Total online traffic for on-demand presentations can be huge. But if presenters don’t capture viewer interest or imagination immediately, their messages may never be delivered. Online audiences bail out quickly. So continuing our discussion of “Do’s and Don’ts” for on-demand presenting…
DO: Begin with an intriguing attention step.
The powerful ocean wave pictured above kicks off a presentation, along with sounds of crashing ocean surf. The narrator picks up the theme by using the phrase “new wave” in discussing newly launched products. Another presentation we recently hosted began with a 10-second video clip of hectic nighttime traffic whizzing through city streets, and added the background sounds of beeping horns, emergency vehicles, etc. The narrator begins by emphasizing stress in daily life, and works into a pharmaceutical product to relieve stress and anxiety.
Other examples include humorous pictures, heartwarming kids, or beautiful scenic photos. These and many other attention-grabbers create audience interest and maintain viewer focus for the main content of an on-demand program.
After delivering their primary messages, presenters can close presentations by re-visiting their opening attention-grabbers, and tying their final remarks back to the original theme. The final scene doesn’t have to be identical to the opening. For example, a humorous cartoon opening can result in an alternative cartoon closing, while obviously relating to the central theme.
Attention grabbers usually need more than a single image. Sounds, background music, animations, and other devices enhance the effect and subtly build viewer interest.
But here’s our first “DON’T.” Poorly conceived attention grabbers can also make a presentation appear amateurish, and undercut its credibility. A few examples we’ve seen include clip art depicting fireworks, gunshot sound effects, mushroom clouds or suggestive photos.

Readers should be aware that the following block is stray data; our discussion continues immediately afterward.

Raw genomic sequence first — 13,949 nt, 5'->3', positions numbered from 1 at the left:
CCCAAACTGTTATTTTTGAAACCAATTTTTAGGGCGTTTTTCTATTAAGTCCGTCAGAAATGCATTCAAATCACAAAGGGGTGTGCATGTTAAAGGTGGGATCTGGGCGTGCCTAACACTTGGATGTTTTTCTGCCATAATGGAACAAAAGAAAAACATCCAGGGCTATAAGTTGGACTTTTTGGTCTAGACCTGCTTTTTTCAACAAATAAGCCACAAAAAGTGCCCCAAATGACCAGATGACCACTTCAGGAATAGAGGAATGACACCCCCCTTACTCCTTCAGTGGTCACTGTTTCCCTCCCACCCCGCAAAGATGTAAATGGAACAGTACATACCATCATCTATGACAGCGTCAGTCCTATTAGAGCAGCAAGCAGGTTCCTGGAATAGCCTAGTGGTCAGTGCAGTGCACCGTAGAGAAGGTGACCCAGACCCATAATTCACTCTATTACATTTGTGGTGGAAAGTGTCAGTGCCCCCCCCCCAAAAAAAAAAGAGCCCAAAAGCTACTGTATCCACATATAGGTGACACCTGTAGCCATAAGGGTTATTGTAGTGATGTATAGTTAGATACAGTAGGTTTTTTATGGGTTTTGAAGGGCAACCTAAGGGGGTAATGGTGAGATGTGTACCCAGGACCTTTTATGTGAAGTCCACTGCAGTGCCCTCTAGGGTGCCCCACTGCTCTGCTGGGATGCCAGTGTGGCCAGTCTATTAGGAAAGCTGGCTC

DON’T present anything that doesn’t directly relate to the central presentation theme.”
Effective use of attention grabbers is an important part of creating effective on-demand presentations. Posting a slide presentation on a website or on a public slide-sharing site seldom works well without narration, background sounds or music. And a typical PowerPoint title slide will seldom excite potential viewers.
Initial attention grabbers are only one of several items that make on-demand presentations different from standard PowerPoint files. On-demand presentation must move quickly. To effectively deliver their messages, they require more photos or graphics and less text.
Internet viewers treat an online presentation somewhat like a YouTube video. They expect slides to change automatically. If they need to click to advance them, they won’t keep watching for long. They will either move on, or click ahead looking for something more interesting. This generally means that brevity is important, and every slide must be narrated and understood in a minute or less.
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